Kennedy: Prime Minister, what do you say to the fact that some people have been detained in prison here for something like 13 years without trial. Is that true?
Lee: It is outside the laws of the courts. It's legislation which the British passed when they were faced with communist insurgency. - a revolt.
There are three of them - you are right - 13 years since 1963, really coming to 14. Two of them are doctors. I defended them for sedition when we were fighting the British together.
And the two doctors know that all they have to do is to say, "I renounce the use of arm force to overthrow the government and therefore do not support the Malayan Communist Party in their attempt to do so," and they will be released. And they refused to do that.
Kennedy: But are you saying, Prime Minister, in a strong and prosperous society that you have here now in Singapore - the last election you won the biggest victory ever, you got all the seats in Parliament - that if you release these three people, you couldn't contain them?
Lee: No, that's not the point. We can release these three people. We released one - Dr Poh Soo Kai - as a trial to see what would happen. We released him in 1972 after we won the last elections with nearly as good a majority - 69 percent of the electorate. And what did he do? He gave medicine and treated a known, wanted, injured terrorist. Now, we have to get him struck off the rolls.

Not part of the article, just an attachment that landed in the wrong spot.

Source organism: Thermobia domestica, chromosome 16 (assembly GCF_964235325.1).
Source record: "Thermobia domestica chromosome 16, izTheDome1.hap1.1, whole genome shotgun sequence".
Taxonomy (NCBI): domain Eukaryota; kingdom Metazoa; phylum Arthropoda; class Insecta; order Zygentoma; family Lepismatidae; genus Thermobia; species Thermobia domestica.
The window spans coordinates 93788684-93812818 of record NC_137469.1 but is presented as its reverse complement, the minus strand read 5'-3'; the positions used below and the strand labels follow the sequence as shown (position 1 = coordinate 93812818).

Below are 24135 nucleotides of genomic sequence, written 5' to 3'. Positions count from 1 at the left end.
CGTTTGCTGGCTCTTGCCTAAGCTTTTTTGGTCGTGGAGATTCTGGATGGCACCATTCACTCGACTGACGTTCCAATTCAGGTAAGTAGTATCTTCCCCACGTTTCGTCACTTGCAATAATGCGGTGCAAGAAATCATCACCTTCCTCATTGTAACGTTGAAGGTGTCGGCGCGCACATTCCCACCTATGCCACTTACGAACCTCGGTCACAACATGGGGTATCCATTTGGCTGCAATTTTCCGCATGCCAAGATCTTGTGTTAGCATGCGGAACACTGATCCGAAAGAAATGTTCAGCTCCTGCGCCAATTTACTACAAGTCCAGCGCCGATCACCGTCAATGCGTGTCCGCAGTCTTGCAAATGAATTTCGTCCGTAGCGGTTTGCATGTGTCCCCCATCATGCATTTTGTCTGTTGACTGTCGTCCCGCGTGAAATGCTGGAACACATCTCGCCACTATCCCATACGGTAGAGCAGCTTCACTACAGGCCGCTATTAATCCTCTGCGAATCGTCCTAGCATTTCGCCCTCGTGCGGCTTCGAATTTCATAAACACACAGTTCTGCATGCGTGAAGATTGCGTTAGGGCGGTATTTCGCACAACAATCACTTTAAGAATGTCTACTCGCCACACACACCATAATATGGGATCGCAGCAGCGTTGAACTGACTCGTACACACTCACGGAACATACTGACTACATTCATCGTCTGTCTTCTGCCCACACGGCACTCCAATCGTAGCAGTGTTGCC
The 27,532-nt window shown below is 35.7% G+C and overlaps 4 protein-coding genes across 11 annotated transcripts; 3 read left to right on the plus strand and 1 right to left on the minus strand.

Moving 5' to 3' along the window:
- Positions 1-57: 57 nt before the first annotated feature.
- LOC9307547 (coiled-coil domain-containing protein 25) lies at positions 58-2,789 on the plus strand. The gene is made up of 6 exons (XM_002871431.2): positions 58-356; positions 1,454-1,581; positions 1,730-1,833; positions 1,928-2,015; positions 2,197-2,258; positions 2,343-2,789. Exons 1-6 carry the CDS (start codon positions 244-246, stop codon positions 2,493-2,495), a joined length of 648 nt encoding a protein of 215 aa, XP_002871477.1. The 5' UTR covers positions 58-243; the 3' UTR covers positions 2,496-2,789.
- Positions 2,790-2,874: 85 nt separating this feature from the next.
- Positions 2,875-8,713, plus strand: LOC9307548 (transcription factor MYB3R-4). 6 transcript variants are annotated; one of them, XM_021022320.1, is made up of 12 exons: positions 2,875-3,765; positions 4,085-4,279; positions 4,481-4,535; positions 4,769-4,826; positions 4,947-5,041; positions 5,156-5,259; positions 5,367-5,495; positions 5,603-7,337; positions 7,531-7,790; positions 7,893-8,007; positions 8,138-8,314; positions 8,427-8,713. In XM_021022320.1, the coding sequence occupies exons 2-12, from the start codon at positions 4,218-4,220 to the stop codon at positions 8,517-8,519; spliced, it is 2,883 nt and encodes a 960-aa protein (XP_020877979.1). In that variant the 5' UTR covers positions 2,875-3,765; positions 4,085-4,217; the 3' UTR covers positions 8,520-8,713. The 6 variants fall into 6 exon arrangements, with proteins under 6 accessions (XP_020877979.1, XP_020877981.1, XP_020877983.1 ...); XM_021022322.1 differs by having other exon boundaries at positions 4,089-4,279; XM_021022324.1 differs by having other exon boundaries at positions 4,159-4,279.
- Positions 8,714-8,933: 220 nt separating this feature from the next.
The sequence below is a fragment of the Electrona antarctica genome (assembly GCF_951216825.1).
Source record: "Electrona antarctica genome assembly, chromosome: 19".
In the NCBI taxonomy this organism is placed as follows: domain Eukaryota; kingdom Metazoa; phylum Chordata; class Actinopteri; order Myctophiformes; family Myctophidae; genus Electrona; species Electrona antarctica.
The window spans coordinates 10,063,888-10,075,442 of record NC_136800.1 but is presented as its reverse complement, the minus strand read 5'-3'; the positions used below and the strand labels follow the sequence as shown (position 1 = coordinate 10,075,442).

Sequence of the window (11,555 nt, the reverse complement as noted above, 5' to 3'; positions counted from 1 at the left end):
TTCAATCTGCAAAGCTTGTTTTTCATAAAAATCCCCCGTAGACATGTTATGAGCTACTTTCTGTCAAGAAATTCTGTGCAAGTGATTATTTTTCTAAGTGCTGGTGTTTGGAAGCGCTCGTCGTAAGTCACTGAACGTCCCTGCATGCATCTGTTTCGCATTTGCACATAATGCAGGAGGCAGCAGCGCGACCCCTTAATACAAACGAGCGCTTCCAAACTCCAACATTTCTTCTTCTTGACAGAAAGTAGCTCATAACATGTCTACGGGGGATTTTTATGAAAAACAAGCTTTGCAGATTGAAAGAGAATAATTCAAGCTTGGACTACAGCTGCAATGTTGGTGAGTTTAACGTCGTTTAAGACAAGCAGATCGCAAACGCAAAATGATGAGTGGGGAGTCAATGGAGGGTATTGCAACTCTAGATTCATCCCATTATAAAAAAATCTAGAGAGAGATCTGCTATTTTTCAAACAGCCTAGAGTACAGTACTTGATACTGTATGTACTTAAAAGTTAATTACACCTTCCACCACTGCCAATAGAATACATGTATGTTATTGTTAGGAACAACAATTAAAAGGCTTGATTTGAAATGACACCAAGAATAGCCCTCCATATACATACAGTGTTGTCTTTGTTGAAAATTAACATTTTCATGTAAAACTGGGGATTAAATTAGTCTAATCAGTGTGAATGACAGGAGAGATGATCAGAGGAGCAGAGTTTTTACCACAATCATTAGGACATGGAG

Kennedy: So these other two will have to stay there, forever?
Kennedy: Until they sign your document?
Lee: No, they don't have to sign a document. All they say is: "I renounce the use of force. I do not support the Malayan Communist Party in their use of force to overthrow the government."
Kennedy: Can I go back to something that you were reported to have said in 1955 when you first entered Parliament? At that time, when your party, the People's Action Party, spoke out against arbitrary arrest, of detention without trial and you yourself are reported to have said, "We either believe in democracy or we do not. If you believe that men should be free men they should have the right of free association, of free publication. No law should permit those democratic processes to be set at naught". Prime Minister, do you believe that, today?
Lee: Yes. I believed that in the circumstances of that time. I mean, I could, you know, quote you Churchill, that "That was what I believed then."
One of the victims of Lee's mercurial principles passed away on Monday 4th June 2012, two days after the 25th anniversary of Operation Spectrum on 2nd June 2012. He was released from detention without trial only on 2nd September 1981, after spending 20 years of his life in jail, making him the second-longest serving ISA detainee in Singapore’s history. When the ISD goons in 1972 - 9 years into his long incarceration - offered to release him in exchange for a public statement of repentance, Dr Lim issued this political statement from prison:
"I am not interested in saving Lee Kuan Yew’s face. This is not a question of pride but of principle. My detention is completely unjustifiable and I will not lift a single finger to help Lee Kuan Yew to justify the unjustifiable. In the light of what you say, is it not very clear that I have lost my freedom all these long and bitter years just to save Lee Kuan Yew’s face? Therefore the PAP regime’s allegation that I am a security risk is a sham cover and a facade to detain me unjustifiably for over nine years."